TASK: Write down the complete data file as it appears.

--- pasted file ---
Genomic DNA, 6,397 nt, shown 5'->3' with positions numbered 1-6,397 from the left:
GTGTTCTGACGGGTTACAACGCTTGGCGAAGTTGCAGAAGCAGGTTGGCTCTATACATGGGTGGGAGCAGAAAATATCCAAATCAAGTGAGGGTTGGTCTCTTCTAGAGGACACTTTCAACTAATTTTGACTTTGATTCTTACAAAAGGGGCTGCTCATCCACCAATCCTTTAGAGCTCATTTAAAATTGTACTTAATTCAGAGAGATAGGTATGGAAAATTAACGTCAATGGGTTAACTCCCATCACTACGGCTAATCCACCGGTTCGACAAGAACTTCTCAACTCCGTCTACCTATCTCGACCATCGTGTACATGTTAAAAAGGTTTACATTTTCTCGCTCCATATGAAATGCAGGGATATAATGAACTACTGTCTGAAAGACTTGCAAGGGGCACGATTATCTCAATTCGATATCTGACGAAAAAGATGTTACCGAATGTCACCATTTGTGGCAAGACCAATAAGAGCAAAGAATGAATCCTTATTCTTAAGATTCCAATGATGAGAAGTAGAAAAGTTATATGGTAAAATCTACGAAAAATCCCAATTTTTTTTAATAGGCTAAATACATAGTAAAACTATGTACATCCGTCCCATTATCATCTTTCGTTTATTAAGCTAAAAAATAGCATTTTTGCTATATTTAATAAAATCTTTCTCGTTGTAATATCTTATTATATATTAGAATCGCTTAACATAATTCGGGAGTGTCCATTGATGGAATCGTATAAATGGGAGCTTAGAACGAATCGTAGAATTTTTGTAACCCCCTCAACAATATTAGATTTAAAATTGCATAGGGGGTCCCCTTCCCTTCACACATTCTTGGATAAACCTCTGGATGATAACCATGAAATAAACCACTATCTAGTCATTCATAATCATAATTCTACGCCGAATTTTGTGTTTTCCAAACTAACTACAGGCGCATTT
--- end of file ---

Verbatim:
Genomic DNA, 6,397 nt, shown 5'->3' with positions numbered 1-6,397 from the left:
GTGTTCTGACGGGTTACAACGCTTGGCGAAGTTGCAGAAGCAGGTTGGCTCTATACATGGGTGGGAGCAGAAAATATCCAAATCAAGTGAGGGTTGGTCTCTTCTAGAGGACACTTTCAACTAATTTTGACTTTGATTCTTACAAAAGGGGCTGCTCATCCACCAATCCTTTAGAGCTCATTTAAAATTGTACTTAATTCAGAGAGATAGGTATGGAAAATTAACGTCAATGGGTTAACTCCCATCACTACGGCTAATCCACCGGTTCGACAAGAACTTCTCAACTCCGTCTACCTATCTCGACCATCGTGTACATGTTAAAAAGGTTTACATTTTCTCGCTCCATATGAAATGCAGGGATATAATGAACTACTGTCTGAAAGACTTGCAAGGGGCACGATTATCTCAATTCGATATCTGACGAAAAAGATGTTACCGAATGTCACCATTTGTGGCAAGACCAATAAGAGCAAAGAATGAATCCTTATTCTTAAGATTCCAATGATGAGAAGTAGAAAAGTTATATGGTAAAATCTACGAAAAATCCCAATTTTTTTTAATAGGCTAAATACATAGTAAAACTATGTACATCCGTCCCATTATCATCTTTCGTTTATTAAGCTAAAAAATAGCATTTTTGCTATATTTAATAAAATCTTTCTCGTTGTAATATCTTATTATATATTAGAATCGCTTAACATAATTCGGGAGTGTCCATTGATGGAATCGTATAAATGGGAGCTTAGAACGAATCGTAGAATTTTTGTAACCCCCTCAACAATATTAGATTTAAAATTGCATAGGGGGTCCCCTTCCCTTCACACATTCTTGGATAAACCTCTGGATGATAACCATGAAATAAACCACTATCTAGTCATTCATAATCATAATTCTACGCCGAATTTTGTGTTTTCCAAACTAACTACAGGCGCATTT